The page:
After a troublesome short program on Thursday, Meagan Duhamel and Eric Radford finished the ISU Grand Prix Final in Marseille, France on Friday with the bronze medal.
The two-time reigning world champions placed second in the free skate, just seven-tenths of a point behind the victors, Evgenia Tarasova and Vladimir Morozov. But when added to the short program scores, the Russians finished first handily with an overall total of 213.85 points. China’s Xiaoyu Yu and Hao Zhang, who had been second in the short program, took the silver with 206.72 points, just 0.72 ahead of the Canadians’ final score of 205.99.
Canada’s other pair in the Final, Julianne Seguin and Charlie Bilodeau, placed fifth among the six qualified pairs after the fourth-best free skate.
The riskiest element in Duhamel and Radford’s short program, the new-this-season throw triple Axel, was the biggest problem, with Duhamel falling hard on an under-rotated landing.
The triple Axel is the most difficult throw allowed in the short program, with a base value of 7.7 points compared to the 5.5 points of a throw triple Lutz. However, with great execution, the Lutz, which is a very consistent element for Duhamel and Radford, could be worth as much as 7.6 points.
“We’re going to have to take a look after this competition,” Radford said of their planned short program elements. “It’s a high risk program and there’s not a high reward. The throw Axel is too risky unless you get good GOEs (Grades of Execution).”
Faced with a large hole to climb out of, Duhamel made the costly mistake of doubling the side-by-side triple Lutzes in the free skate. There were also messy landings on the throw quad Salchow and the triple toe combination.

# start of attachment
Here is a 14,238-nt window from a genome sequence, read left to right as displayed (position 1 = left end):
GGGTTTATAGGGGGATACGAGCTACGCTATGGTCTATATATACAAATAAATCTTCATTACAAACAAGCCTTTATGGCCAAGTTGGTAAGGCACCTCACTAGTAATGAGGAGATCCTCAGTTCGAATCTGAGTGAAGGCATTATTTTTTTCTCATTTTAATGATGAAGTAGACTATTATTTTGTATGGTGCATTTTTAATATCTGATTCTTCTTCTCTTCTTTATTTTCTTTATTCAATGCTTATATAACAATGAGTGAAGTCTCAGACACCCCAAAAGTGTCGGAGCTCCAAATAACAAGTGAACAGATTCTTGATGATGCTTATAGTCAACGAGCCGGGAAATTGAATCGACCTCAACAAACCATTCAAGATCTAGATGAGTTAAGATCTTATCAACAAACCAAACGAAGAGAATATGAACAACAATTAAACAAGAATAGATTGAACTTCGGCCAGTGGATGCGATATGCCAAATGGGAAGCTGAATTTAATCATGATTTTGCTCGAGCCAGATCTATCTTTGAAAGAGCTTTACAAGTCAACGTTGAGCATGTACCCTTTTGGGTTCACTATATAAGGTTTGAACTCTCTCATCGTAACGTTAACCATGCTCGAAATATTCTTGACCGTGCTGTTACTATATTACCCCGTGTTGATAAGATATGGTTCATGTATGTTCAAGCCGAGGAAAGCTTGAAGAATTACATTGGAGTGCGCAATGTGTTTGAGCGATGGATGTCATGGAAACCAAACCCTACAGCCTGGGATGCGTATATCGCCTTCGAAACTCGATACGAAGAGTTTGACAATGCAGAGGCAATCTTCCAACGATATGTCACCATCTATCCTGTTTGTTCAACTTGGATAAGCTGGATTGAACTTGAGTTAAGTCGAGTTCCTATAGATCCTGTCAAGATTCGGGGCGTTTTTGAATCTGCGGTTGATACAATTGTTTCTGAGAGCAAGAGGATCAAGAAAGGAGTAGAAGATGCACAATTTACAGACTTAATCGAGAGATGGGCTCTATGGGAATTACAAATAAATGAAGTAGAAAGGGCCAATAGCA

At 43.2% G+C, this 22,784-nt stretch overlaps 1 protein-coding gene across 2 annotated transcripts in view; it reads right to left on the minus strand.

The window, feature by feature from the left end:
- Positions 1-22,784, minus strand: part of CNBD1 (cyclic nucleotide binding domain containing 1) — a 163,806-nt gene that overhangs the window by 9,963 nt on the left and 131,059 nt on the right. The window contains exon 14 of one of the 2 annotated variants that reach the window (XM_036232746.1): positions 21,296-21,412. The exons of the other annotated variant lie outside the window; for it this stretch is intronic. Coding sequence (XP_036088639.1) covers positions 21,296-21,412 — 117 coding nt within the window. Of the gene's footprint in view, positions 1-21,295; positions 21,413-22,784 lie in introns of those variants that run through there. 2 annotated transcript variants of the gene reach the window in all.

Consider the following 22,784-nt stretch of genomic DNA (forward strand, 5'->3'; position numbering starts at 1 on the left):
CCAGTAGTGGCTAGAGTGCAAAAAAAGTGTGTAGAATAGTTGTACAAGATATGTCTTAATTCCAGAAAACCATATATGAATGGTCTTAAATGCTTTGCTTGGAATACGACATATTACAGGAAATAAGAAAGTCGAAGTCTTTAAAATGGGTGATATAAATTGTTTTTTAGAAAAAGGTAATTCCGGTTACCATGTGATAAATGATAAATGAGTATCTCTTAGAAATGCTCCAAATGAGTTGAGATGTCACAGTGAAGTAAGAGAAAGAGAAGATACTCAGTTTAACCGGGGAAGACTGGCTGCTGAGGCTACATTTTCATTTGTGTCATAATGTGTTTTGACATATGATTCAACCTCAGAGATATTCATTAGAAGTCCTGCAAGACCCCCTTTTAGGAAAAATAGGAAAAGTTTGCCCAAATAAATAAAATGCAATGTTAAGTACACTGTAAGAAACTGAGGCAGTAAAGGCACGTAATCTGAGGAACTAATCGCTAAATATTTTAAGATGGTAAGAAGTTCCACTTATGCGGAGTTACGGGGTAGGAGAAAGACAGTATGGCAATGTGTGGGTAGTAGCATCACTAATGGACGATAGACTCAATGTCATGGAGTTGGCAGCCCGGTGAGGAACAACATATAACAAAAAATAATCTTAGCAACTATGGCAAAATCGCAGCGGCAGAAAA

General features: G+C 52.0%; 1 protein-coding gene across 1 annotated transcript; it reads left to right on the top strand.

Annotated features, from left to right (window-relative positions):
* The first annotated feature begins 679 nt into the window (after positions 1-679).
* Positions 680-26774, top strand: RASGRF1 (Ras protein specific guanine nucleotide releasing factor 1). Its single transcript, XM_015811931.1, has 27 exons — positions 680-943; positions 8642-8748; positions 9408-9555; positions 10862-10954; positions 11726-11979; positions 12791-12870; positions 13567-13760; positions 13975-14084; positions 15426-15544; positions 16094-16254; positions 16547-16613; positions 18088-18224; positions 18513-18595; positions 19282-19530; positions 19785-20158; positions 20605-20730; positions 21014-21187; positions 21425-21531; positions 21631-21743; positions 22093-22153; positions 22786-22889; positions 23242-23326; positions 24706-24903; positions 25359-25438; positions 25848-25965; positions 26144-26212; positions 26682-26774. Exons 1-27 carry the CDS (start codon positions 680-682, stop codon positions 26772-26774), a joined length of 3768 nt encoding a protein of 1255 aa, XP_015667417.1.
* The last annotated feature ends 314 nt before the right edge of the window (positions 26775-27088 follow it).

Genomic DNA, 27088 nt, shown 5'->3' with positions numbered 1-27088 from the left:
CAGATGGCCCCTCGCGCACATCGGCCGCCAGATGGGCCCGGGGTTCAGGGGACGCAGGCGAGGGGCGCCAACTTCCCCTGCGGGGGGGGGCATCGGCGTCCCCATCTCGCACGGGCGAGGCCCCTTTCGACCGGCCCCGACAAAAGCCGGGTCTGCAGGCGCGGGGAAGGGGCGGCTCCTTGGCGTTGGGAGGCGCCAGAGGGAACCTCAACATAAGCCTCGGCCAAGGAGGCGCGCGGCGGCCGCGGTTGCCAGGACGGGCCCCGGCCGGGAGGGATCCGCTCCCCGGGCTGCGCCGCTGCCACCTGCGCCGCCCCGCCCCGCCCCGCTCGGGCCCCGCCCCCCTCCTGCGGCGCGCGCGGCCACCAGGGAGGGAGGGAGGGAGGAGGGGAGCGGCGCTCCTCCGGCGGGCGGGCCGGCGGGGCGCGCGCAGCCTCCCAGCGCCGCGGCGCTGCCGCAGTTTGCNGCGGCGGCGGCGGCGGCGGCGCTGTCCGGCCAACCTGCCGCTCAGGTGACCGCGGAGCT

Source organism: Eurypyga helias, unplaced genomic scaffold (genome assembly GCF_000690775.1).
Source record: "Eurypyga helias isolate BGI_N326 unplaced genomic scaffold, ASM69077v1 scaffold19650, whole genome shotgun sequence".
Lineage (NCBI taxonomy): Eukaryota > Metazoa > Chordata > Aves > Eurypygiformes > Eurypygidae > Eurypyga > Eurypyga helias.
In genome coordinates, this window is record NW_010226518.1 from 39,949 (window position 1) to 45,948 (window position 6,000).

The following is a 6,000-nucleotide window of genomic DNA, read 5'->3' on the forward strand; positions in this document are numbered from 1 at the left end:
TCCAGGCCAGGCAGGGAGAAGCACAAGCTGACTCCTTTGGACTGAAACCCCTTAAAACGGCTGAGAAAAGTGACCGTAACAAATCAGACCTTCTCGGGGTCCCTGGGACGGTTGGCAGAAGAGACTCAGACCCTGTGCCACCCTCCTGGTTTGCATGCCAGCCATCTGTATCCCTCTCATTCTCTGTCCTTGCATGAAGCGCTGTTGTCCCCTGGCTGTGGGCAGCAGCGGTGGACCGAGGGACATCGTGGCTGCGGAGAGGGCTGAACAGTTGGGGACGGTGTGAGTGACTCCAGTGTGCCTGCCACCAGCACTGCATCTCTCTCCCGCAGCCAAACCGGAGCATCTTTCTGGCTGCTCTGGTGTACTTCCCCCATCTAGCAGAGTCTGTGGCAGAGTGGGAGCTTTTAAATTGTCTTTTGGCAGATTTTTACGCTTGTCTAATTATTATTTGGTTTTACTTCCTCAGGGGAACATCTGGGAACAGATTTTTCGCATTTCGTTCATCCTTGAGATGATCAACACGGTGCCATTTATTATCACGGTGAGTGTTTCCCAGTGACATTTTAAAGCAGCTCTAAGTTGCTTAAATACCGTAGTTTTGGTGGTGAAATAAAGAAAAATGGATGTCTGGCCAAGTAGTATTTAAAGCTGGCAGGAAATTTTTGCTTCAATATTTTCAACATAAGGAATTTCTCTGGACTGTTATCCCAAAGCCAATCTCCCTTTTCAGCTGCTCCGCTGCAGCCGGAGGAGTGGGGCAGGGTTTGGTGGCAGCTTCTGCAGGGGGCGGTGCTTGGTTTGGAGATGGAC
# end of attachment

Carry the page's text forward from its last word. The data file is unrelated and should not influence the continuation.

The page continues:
Earning level four on all elements but one of their step sequences, which was graded at a level three, the 2010 Olympic champions scored 80.50 points to take a 2.53 point lead over Americans Maia Shibutani and Alex Shibutani. They surprisingly placed 0.11 ahead of two-time reigning world champions Gabriella Papadakis and Guillaume Cizeron, who are competing in front of a home crowd.
Virtue and Moir received five perfect 10 marks from individual judges on their program components and no individual mark lower than 9.25, a sign of their strong skating skills and performance capabilities, which have been honed over the last two seasons spent touring. They’ll be last on the ice in the free dance.
In a pleasantly surprising turn of events, Kaetlyn Osmond finds herself in second place after the ladies’ short program.
Competing in her first Grand Prix Final, Osmond’s score of 75.54 has her trailing only reigning world champion Evgenia Medvedeva of Russia who earned a world record 79.21 points. Former world medallist Satoko Miyahara of Japan is just behind with 74.64 points followed by three more Russians, led by current world bronze medallist Anna Pogorilaya and her 73.29 points.
With her Edith Piaf program that was appreciated by the French audience, the always expressive Osmond flew through a triple flip triple toe combo before nailing a triple Lutz and double Axel. She also received all level fours on her spins and step sequence and components scores in the high 8s.
The free skates for the ice dance, men, and ladies all go on Saturday. Patrick Chan is also in second place in the men’s event after his best ever short program on Thursday, getting close to the 100-point barrier with a score of 99.76 points. The program included as good a triple Axel as he has ever landed, a positive sign for an element that has been his nemesis over the last few years. Chan is 6.77 points back of the leader, Yuzuru Hanyu of Japan, but 8 points ahead of two-time reigning world champion Javier Fernandez of Spain who had two major jump errors. Chan drew the final start position for the free skate.